Thursday, October 8, 2015

Cusco Peru

Plazoleta de las Nazarenas
We left the Marriott Lima around 11:30 to make our 14:15 domestic flight from LIM to CUZ. Lima Domestic was pretty crazy but it all worked out as we got on our plane to Cusco. From Lima, it’s a one-hour flight to Aeropuerto Velasco Astete, located about 3 miles from Cusco. Upon landing at CUZ our Taxi driver greeted us with a sign board and a smile. We took off for the Centro Historico where our hotel was located.

One thing we thought about arriving in Cusco was Soroche or high altitude sickness. After all Cusco is at 3500 m (11,500 ft) That’s high.

La Compañia-Built on Inca Huayna Capac's Palace
After hearing all the horror stories about altitude sickness we talked to our doctor and were prescribed Acetazolamide (Diamox) and started it 2 days before flying to altitude. Took two, 125 mg tablets daily. It worked. Arrived expecting problems but apart from being a little winded walking up hills, we had no problems. The hotel even pumped oxygen into the room 24/7, which really made sleeping very nice.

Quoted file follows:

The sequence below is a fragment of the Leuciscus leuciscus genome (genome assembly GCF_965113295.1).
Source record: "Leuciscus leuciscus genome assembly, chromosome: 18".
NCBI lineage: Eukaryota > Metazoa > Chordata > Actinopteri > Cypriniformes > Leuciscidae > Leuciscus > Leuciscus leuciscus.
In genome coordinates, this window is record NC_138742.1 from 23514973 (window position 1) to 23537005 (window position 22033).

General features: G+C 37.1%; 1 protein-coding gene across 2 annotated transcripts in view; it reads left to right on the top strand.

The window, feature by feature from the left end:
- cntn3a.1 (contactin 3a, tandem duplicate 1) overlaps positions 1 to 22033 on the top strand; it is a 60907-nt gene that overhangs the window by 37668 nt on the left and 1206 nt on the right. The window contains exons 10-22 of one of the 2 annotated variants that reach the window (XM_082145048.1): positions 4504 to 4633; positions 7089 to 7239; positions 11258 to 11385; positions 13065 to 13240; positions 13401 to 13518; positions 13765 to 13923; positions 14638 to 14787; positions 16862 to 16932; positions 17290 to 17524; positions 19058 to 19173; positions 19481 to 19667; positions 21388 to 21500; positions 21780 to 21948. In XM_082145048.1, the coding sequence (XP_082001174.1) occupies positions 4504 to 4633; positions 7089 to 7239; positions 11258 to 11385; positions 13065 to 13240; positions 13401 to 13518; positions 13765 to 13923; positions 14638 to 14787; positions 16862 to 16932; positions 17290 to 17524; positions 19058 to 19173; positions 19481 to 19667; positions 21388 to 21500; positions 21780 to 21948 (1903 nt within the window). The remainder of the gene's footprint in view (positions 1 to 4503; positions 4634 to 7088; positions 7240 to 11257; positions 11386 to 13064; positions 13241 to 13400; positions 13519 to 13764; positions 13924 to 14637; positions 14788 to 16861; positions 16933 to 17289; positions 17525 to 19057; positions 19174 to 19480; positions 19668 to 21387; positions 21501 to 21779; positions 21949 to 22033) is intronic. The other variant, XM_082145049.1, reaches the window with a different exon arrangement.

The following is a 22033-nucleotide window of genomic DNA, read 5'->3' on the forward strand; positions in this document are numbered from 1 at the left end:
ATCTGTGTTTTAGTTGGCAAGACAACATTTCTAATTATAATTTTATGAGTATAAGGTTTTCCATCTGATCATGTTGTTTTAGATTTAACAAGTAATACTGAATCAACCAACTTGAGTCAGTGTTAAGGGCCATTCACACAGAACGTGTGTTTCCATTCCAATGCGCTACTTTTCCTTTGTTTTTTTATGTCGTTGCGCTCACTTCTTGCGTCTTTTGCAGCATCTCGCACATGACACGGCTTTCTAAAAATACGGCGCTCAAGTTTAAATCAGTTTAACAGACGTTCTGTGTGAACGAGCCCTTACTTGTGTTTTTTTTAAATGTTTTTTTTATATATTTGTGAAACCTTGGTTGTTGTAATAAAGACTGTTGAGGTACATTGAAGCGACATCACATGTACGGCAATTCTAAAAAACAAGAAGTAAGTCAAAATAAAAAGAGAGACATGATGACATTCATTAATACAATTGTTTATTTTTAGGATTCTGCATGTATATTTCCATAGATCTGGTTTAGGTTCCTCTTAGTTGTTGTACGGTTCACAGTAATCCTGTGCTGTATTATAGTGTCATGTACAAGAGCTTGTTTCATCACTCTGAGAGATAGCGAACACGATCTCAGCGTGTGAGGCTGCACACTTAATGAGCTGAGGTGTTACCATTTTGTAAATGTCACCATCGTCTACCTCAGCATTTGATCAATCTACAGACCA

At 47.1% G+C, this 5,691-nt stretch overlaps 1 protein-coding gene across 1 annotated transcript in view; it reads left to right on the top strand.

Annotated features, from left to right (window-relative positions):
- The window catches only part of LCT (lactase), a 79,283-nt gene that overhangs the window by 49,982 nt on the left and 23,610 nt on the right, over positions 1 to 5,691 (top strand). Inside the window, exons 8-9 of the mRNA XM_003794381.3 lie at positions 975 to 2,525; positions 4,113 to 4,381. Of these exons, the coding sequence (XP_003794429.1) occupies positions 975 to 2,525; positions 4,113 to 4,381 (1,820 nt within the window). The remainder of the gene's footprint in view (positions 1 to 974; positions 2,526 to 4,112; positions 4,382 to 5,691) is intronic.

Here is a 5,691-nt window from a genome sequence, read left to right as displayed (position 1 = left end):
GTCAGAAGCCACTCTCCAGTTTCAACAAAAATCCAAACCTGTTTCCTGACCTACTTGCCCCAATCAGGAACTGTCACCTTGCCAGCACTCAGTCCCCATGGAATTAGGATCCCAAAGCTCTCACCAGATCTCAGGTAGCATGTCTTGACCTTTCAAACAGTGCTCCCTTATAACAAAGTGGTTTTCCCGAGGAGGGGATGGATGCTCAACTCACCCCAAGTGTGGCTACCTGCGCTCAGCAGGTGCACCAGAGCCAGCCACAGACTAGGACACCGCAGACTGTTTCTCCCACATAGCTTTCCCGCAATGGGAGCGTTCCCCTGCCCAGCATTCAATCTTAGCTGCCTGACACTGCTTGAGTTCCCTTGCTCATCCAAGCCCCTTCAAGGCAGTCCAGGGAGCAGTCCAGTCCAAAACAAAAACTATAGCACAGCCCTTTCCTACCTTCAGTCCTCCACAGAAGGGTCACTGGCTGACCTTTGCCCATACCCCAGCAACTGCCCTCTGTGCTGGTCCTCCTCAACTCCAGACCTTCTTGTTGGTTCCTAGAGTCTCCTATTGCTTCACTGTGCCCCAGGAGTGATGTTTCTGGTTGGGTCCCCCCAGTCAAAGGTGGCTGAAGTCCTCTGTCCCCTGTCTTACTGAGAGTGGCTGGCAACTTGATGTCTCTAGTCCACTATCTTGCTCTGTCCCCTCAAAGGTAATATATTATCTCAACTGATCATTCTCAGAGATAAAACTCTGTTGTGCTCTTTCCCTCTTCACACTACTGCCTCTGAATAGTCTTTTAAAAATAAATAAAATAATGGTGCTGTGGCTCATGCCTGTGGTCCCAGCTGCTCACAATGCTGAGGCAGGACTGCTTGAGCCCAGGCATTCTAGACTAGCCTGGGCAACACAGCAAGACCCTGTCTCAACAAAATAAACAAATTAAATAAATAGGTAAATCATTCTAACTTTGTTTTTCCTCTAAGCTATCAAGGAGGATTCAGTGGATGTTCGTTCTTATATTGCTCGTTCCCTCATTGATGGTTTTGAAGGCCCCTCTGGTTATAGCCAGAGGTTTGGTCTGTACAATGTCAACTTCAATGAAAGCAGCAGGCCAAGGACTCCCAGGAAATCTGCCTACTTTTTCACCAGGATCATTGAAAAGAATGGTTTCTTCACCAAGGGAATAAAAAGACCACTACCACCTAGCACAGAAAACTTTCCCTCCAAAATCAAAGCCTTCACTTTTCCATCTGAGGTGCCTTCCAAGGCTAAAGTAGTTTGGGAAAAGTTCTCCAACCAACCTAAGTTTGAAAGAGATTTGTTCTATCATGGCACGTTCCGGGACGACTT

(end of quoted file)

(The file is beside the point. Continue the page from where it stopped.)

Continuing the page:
Took the Diamox tablets for a couple more days and that seemed to be it. If you are worried about the altitude I would suggest seeing a doctor for medication before traveling to Peru.

Cathedral-Built on Inca Wiracocha's Palace
Cusco is an ancient city that is wonderful to visit. It was the center of many pre-columbian cultures finishing with the Inca who made it the beautiful centerpiece of the Inca Empire. Until the Spanish conquered the Inca in the 16th century, all roads led to Cusco and the plaza now called the Plaza de Armas.

Statue of Inca Pachacutec over the Plaza
The Inca built this massive square (originally it was twice its current size) as a location for festivals and ceremonies. According to legend, this plaza once marked the exact center of the Inca Empire, earning Cusco the nickname the navel of the world

Cuesta del Almirante that leads down to Plaza
Within the square, the 16th century Spanish conquistadors constructed La Compañia and the Cathedral. Both churches reside on the site of former Inca palaces. Now, the Plaza de Armas contains landmarks significant to both Andino and Spanish history. No trip to Cusco would be complete without a visit to the Plaza de Armas.




It was time to get to our hotel. We headed up a little alley called Cuesta del Almirante to arrive at the Plazoleta de las Nazarenas where our hotel, The Belmond Palacio Nazarenas stands in colonial splendor mixed with Inca foundations. This is a very historic place to stay in Cusco. More to come on the Palacio.

Highly recommended!
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